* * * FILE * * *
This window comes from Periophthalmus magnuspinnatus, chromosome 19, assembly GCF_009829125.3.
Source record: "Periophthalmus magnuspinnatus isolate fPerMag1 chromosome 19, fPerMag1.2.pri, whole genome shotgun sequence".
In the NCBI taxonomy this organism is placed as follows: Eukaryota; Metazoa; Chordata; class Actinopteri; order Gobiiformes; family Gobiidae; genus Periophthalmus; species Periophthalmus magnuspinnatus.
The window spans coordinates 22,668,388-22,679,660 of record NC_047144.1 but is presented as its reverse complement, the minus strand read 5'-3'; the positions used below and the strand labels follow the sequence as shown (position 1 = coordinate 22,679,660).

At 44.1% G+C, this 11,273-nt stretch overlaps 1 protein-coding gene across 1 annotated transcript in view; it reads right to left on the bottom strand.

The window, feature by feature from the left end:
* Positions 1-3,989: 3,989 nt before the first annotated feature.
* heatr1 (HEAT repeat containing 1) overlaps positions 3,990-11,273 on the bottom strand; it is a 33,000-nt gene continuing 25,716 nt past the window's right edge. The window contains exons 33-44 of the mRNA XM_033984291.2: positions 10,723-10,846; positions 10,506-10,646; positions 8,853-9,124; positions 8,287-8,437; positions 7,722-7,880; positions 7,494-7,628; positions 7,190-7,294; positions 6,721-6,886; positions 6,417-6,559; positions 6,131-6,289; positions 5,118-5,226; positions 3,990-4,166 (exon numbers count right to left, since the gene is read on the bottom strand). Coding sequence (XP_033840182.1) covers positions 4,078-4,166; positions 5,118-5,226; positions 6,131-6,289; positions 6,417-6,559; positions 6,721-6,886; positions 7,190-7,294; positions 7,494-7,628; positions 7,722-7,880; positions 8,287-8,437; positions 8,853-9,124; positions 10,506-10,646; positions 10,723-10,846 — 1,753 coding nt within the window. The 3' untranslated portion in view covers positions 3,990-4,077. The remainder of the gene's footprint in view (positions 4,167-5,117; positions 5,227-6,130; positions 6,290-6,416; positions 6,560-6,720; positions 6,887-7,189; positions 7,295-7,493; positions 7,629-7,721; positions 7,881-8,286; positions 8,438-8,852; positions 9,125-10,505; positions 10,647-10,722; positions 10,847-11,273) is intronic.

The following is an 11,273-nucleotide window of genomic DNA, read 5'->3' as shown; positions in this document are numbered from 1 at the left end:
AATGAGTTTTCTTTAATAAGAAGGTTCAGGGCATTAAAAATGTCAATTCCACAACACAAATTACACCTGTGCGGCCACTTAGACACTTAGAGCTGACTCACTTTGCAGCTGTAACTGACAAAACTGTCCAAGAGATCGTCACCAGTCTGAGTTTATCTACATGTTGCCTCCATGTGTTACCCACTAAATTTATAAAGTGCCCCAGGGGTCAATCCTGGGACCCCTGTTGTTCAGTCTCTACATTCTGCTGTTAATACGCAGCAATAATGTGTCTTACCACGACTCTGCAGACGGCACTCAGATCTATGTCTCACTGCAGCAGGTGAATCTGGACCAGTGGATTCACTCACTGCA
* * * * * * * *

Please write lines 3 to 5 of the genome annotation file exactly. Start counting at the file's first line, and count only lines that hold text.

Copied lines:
In the NCBI taxonomy this organism is placed as follows: Eukaryota; Metazoa; Chordata; class Actinopteri; order Gobiiformes; family Gobiidae; genus Periophthalmus; species Periophthalmus magnuspinnatus.
The window spans coordinates 22,668,388-22,679,660 of record NC_047144.1 but is presented as its reverse complement, the minus strand read 5'-3'; the positions used below and the strand labels follow the sequence as shown (position 1 = coordinate 22,679,660).

At 44.1% G+C, this 11,273-nt stretch overlaps 1 protein-coding gene across 1 annotated transcript in view; it reads right to left on the bottom strand.